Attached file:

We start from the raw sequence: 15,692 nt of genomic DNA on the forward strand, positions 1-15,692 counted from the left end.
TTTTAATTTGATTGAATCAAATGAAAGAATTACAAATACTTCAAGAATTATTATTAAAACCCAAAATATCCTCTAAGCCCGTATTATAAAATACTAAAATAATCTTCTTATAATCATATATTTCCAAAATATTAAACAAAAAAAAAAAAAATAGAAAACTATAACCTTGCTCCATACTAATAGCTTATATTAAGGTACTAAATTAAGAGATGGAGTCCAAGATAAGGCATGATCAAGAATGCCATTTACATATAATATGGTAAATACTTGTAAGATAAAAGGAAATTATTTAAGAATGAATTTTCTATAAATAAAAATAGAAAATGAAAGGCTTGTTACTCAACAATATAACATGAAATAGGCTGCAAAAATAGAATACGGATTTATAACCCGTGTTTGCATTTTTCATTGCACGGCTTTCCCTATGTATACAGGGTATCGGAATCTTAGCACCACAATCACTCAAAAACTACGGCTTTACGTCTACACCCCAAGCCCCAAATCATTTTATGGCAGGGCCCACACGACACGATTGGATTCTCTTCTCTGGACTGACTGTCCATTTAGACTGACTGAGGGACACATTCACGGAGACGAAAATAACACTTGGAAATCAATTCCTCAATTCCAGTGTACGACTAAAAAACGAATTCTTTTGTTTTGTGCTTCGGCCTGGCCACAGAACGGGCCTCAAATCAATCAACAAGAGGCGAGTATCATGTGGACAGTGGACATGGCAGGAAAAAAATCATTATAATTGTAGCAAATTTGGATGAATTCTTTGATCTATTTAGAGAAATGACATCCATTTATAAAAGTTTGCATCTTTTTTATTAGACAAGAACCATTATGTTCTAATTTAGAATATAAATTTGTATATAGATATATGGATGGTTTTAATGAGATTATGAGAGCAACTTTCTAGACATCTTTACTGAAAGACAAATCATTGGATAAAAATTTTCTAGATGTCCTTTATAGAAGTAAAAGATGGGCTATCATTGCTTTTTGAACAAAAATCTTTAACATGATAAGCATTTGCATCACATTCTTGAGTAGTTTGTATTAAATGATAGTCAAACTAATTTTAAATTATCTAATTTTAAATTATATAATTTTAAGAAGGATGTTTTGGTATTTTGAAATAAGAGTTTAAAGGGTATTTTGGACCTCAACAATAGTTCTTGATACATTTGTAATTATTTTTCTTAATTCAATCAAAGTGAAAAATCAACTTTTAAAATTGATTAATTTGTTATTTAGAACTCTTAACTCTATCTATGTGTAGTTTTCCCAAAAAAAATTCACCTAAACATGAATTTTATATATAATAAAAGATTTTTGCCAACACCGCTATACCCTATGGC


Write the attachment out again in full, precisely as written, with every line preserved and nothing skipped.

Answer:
We start from the raw sequence: 15,692 nt of genomic DNA on the forward strand, positions 1-15,692 counted from the left end.
TTTTAATTTGATTGAATCAAATGAAAGAATTACAAATACTTCAAGAATTATTATTAAAACCCAAAATATCCTCTAAGCCCGTATTATAAAATACTAAAATAATCTTCTTATAATCATATATTTCCAAAATATTAAACAAAAAAAAAAAAAATAGAAAACTATAACCTTGCTCCATACTAATAGCTTATATTAAGGTACTAAATTAAGAGATGGAGTCCAAGATAAGGCATGATCAAGAATGCCATTTACATATAATATGGTAAATACTTGTAAGATAAAAGGAAATTATTTAAGAATGAATTTTCTATAAATAAAAATAGAAAATGAAAGGCTTGTTACTCAACAATATAACATGAAATAGGCTGCAAAAATAGAATACGGATTTATAACCCGTGTTTGCATTTTTCATTGCACGGCTTTCCCTATGTATACAGGGTATCGGAATCTTAGCACCACAATCACTCAAAAACTACGGCTTTACGTCTACACCCCAAGCCCCAAATCATTTTATGGCAGGGCCCACACGACACGATTGGATTCTCTTCTCTGGACTGACTGTCCATTTAGACTGACTGAGGGACACATTCACGGAGACGAAAATAACACTTGGAAATCAATTCCTCAATTCCAGTGTACGACTAAAAAACGAATTCTTTTGTTTTGTGCTTCGGCCTGGCCACAGAACGGGCCTCAAATCAATCAACAAGAGGCGAGTATCATGTGGACAGTGGACATGGCAGGAAAAAAATCATTATAATTGTAGCAAATTTGGATGAATTCTTTGATCTATTTAGAGAAATGACATCCATTTATAAAAGTTTGCATCTTTTTTATTAGACAAGAACCATTATGTTCTAATTTAGAATATAAATTTGTATATAGATATATGGATGGTTTTAATGAGATTATGAGAGCAACTTTCTAGACATCTTTACTGAAAGACAAATCATTGGATAAAAATTTTCTAGATGTCCTTTATAGAAGTAAAAGATGGGCTATCATTGCTTTTTGAACAAAAATCTTTAACATGATAAGCATTTGCATCACATTCTTGAGTAGTTTGTATTAAATGATAGTCAAACTAATTTTAAATTATCTAATTTTAAATTATATAATTTTAAGAAGGATGTTTTGGTATTTTGAAATAAGAGTTTAAAGGGTATTTTGGACCTCAACAATAGTTCTTGATACATTTGTAATTATTTTTCTTAATTCAATCAAAGTGAAAAATCAACTTTTAAAATTGATTAATTTGTTATTTAGAACTCTTAACTCTATCTATGTGTAGTTTTCCCAAAAAAAATTCACCTAAACATGAATTTTATATATAATAAAAGATTTTTGCCAACACCGCTATACCCTATGGC